Cultural institution given dramatic restoration makeover
This large-scale renovation of the 2209 seat New York City Centre reinvigorates the identity of one of New York City's most venerable performing arts venues. The neo-Moorish building was originally constructed as the National Mecca Temple for the Shriners in 1923. In 1943, Mayor Fiorello LaGuardia purchased the hall to become the "people's performance space," as opposed to the more elite Carnegie Hall. The building has continued to serve this function for the past seventy years, providing a wide range of popular entertainments - dance, musical theatre, music, and drama - and filling an essential role in the cultural landscape of New York City.
Ennead's design preserves the essential character of this beloved New York City institution, albeit beautifully restored and dramatically enhanced with modern patron amenities. The design resolves a number of functional shortcomings while retaining the distinctive appeal of the original building. A new marquee on the exterior with additional exterior lighting and signage announces the theatre's presence more visibly on the street and defines the building dramatically within its urban context.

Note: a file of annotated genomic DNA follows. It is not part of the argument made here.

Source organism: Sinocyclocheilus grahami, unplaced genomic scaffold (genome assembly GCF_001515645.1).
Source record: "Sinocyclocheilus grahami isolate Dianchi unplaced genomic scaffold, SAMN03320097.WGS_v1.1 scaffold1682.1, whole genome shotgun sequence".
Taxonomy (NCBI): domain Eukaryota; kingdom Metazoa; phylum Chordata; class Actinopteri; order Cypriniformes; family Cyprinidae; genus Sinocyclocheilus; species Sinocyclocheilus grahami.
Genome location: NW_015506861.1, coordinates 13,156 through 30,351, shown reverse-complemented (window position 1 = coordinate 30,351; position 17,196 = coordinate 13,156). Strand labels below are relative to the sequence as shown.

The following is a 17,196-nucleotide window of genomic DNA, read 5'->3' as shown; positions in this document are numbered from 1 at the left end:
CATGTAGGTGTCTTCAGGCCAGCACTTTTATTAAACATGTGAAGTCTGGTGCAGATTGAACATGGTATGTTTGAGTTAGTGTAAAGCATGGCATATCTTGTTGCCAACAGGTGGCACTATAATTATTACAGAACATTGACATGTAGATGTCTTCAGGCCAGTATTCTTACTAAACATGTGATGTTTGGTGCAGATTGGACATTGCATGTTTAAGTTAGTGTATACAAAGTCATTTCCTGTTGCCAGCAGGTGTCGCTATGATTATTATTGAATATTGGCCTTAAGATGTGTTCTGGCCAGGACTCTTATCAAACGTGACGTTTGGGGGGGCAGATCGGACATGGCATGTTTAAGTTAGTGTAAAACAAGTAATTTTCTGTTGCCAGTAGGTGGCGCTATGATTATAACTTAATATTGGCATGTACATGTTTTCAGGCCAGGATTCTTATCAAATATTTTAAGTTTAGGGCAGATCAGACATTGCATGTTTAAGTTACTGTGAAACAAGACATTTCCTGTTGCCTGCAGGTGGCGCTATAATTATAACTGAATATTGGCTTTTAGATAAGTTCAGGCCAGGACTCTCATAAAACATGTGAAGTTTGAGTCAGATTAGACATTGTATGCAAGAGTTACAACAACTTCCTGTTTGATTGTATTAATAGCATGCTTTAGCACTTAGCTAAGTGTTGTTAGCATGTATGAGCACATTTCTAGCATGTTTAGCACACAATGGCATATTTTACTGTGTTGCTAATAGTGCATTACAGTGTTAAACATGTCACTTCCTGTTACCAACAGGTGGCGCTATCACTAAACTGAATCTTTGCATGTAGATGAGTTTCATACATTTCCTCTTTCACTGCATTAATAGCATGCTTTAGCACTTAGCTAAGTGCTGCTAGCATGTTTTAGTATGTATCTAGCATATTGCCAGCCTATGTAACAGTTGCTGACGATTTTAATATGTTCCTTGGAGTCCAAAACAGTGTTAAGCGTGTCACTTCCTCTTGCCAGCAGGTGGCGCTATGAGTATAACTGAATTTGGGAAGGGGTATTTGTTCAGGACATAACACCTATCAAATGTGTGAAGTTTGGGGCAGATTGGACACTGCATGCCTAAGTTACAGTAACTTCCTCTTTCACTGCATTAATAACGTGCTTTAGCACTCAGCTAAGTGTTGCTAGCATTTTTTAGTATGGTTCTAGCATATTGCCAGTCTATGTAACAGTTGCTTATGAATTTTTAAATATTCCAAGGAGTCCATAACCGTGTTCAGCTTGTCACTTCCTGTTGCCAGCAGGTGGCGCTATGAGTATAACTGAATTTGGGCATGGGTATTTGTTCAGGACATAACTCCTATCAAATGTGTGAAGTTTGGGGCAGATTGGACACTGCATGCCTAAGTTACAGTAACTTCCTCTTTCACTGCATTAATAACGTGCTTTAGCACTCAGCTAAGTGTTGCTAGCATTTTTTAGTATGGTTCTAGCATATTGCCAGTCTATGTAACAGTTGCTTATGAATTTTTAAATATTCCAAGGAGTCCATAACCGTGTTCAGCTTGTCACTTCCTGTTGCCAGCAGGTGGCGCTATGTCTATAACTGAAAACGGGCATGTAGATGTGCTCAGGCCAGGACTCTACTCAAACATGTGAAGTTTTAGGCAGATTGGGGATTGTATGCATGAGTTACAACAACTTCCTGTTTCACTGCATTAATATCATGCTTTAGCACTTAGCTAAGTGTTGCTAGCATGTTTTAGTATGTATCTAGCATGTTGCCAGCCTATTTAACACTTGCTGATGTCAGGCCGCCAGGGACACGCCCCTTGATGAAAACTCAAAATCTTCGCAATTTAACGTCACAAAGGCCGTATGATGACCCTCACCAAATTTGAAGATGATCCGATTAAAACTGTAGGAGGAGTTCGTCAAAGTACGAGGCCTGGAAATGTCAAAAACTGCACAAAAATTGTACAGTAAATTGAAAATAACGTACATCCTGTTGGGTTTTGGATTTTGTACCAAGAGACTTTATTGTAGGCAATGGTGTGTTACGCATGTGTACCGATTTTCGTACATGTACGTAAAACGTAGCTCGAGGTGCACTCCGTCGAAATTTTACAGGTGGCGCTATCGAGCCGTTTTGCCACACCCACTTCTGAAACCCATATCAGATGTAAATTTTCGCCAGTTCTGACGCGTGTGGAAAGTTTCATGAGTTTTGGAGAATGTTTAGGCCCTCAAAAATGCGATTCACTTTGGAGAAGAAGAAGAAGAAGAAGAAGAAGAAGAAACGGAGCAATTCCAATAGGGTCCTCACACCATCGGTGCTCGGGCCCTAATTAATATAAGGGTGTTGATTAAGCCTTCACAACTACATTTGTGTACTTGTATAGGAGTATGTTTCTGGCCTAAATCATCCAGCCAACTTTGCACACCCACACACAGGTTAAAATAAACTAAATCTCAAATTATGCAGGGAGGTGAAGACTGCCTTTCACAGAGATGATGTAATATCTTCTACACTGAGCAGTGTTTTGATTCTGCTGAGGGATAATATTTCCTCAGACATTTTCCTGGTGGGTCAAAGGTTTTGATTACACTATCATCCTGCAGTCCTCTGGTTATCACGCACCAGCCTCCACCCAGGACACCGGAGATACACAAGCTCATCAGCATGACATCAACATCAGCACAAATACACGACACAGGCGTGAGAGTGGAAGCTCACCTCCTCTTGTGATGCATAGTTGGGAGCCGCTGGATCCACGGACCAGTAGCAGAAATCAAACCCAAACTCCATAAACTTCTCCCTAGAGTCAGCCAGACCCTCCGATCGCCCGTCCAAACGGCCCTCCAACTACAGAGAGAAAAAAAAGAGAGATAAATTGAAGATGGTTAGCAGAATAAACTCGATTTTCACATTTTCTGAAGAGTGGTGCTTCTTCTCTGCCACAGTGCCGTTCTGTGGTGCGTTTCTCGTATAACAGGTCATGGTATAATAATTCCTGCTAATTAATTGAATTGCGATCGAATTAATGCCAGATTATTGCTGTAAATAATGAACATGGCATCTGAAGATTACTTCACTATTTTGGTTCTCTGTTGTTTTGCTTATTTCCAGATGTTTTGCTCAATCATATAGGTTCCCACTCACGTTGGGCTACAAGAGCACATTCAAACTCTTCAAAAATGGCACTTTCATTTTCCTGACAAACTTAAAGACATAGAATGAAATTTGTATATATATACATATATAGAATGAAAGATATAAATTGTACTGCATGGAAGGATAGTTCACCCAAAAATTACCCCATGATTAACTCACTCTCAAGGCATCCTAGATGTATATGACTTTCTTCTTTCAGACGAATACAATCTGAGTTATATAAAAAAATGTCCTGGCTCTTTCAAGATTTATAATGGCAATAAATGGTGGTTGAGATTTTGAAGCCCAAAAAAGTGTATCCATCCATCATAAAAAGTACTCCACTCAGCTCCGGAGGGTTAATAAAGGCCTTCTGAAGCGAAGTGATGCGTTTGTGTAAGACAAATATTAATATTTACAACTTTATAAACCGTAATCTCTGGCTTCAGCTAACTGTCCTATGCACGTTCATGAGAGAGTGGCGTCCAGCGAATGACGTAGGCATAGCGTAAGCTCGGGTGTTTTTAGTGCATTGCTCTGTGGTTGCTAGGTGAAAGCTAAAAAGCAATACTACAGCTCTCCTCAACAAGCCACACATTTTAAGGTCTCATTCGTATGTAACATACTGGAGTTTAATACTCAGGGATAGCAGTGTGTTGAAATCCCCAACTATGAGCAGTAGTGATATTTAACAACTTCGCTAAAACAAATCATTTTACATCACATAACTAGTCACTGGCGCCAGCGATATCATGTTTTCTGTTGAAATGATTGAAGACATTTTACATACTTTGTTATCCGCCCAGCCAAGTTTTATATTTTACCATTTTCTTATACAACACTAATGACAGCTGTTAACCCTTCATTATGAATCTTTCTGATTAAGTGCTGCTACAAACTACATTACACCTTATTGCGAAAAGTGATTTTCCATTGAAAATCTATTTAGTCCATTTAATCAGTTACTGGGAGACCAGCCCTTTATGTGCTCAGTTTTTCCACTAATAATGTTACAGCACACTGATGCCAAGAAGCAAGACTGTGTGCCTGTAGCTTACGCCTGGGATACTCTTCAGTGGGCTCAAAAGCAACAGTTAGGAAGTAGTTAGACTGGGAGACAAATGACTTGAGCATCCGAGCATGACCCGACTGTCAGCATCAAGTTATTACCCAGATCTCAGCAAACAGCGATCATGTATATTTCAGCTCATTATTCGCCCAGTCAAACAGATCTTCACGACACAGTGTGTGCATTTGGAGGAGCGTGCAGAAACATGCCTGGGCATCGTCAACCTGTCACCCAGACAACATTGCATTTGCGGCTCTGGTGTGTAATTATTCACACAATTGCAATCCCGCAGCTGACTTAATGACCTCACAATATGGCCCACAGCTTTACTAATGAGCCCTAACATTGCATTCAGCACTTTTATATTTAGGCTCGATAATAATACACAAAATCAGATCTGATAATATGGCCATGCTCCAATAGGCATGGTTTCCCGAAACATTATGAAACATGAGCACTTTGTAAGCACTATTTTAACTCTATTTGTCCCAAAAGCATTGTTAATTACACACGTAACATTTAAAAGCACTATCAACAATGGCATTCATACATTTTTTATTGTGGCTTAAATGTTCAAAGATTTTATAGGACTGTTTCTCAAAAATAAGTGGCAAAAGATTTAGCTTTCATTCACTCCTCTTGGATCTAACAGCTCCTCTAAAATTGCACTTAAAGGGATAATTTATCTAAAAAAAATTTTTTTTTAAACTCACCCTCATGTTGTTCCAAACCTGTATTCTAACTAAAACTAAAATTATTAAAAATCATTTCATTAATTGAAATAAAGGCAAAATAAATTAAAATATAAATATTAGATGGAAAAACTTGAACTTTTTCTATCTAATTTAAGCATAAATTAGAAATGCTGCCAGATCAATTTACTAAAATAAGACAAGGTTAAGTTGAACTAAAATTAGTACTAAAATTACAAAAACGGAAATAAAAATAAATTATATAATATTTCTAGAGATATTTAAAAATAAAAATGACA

On the interior, the original box office lobby and mezzanine lobby have been faithfully restored, and several dramatic new spaces have been introduced. In addition to the careful restoration of many of the spaces, the new design insertions have been based on a careful study of the underlying geometric motifs of Islamic architecture, reinterpreted to be complementary but not imitative of the existing fabric. The goal has been to create a vibrant new venue, with all of the conveniences and amenities that contemporary patrons expect, but one that is still "City Centre," beloved by generations of New York City theatre goers.